Dugongs are shy creatures that have long been of interest to scientists and people alike. And the way we talk about them, they might as well be mythological creatures. Just when we think we can prove the “existence” of dugong in one area, it ends up being speculation instead of a hard fact.
Fortunately, though, we have enough information to locate their general migration areas.
What is a Dugong?
Dugongs are the cousin of manatees. They look similar but have a district dolphin-shaped tail and live in different environments. Dugong lives in saltwater, making them marine mammals. Dugongs enjoy grazing the day away on seagrass in shallow coastal waters.
The Dugong Habitat
Dugongs tend to live and migrate around Oceania, particularly in the shallow waters of the Indo-Pacific areas. There are Dugong populations in Bunaken (Indonesia) and Moreton Bay (Australia), but we can’t seem to get ahold of these underwater mammals.
However, despite their general elusiveness, we’ve learned some fascinating things about these sea creatures and their migration patterns.
The Migration Pattern of Dugong
From what researchers have learned, dugongs move from the north coast of Indonesia and migrate towards Manado and Tana Toraja. After that, they return to parts of eastern Indonesia, such as Bintan Island, Seram Island, Temate Island, and the Anambas Islands.
Dugong-related goods have confirmed this migration pattern. In Manado and Tana Toraja, people harvest dugong products such as meat (bogor) and oil (balai).
Still, despite this information, the migration pattern is mostly uncertain. We can be sure that there are three main groups of dugong: one at Manado and Tana Toraja, one in Bintan Island and Seram Island, one at Anambas Islands.
What Can Cause the Dugong to Migrate?
Experts speculate that the sea current is one factor that causes dugongs to migrate. However, there is no evidence proving this theory.
What’s not a theory is that researchers are finding fewer dugongs than before in the areas we’ve mentioned. No one knows why, but it is probably due to overfishing and problems with their habitat. Poaching by anglers who use nets and poison can push these creatures out of their homes.
The dugong population in Borneo and Sulawesi is still a mystery to researchers. However, a study by the Borneo Research Institute indicates that there are still populations there. The researchers found dugongs swimming using underwater camera traps.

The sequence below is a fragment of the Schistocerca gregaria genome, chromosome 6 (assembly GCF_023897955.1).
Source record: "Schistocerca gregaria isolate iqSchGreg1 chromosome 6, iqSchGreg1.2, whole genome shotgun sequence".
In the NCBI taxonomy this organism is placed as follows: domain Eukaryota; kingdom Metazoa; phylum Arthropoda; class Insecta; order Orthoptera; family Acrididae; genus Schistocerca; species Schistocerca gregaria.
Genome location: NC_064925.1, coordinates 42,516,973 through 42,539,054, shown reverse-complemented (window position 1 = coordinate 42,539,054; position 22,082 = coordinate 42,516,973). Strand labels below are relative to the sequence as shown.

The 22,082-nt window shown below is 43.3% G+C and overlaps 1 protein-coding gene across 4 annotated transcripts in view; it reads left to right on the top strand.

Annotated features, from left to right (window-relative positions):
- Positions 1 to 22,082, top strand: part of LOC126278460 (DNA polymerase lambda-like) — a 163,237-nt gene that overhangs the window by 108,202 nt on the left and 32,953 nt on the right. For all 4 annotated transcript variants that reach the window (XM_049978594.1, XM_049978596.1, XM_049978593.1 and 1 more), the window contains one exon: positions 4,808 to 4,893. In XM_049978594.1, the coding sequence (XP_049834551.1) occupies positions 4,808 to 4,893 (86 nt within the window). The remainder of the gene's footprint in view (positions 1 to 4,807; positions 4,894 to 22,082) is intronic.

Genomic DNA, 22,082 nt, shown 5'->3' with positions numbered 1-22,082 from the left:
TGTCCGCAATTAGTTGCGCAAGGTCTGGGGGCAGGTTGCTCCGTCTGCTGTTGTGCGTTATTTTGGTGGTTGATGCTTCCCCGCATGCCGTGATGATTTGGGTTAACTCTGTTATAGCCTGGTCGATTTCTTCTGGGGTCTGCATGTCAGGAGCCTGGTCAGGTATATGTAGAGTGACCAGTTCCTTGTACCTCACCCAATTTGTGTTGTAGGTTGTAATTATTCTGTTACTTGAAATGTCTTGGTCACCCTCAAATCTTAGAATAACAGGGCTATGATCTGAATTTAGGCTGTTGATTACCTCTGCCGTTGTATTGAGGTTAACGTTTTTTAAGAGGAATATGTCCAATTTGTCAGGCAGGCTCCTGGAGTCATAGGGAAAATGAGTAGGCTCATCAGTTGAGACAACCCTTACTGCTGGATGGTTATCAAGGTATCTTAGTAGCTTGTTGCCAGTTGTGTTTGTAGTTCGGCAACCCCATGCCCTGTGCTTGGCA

The same research found that the number of dugongs near reefs is greater than on sand flats. It’s likely due to the fact that there are more seagrasses in these reefs.
Migration Near Bunaken National Park
If you look for Dugong, you can find a small group at Bunaken Marine National Park (Indonesia). Multiple reports have confirmed the existence of dugong in the area. Bunaken National Park is currently being preserved and protected, as conservationists and marine biologists hope to find more dugongs living in the area.
Dugong Research Centre
Gorontalo Togian Islands have been confirmed to host these marine creatures. Dugongs are known to stay in this area in groups, and it is also a place where they can be seen coming up for air near the water’s surface. There is a research station to study them close to these islands called the Dugong Research Centre.
Migration Near the Philippines and Indonesia
Wakatobi National Park is famous for the large number of dugongs that live in this protected area. There are often sightings reported, but there have been no confirmed reports yet as it is difficult to find out whether the sightings are real or not.
In the Philippines, there were sightings of a dugong near Nalusuan Island, but it was never confirmed. It is only known from the local folklore.
Dugong Migration and Population in Australia
Dugongs can be found in Australia, especially in Moreton Bay and Hervey Bay. These areas are being preserved to conduct studies for conservation and their habitats.
Moreton Bay is home to about 3,000 dugongs, and 1/3 of them are found in Hervey Bay. This also becomes a tourist attraction for people who go there to see these marine creatures.
What Is Being Done to Protect Dugongs and Their Migration Areas?
Unfortunately, we are not doing much to protect dugongs. Various governments have some projects, but they are not addressing the main concern. This would be a lack of food sources for dugongs in Port Phillip Bay, as this is where most of them congregate every year to breed.
We need to find ways to make it possible for the dugongs to feed on seaweed and algae, their natural food source. Unfortunately, for animals like dugong, this is a distant dream at the moment. It will remain so until someone champions the cause of these wonderful gentle creatures.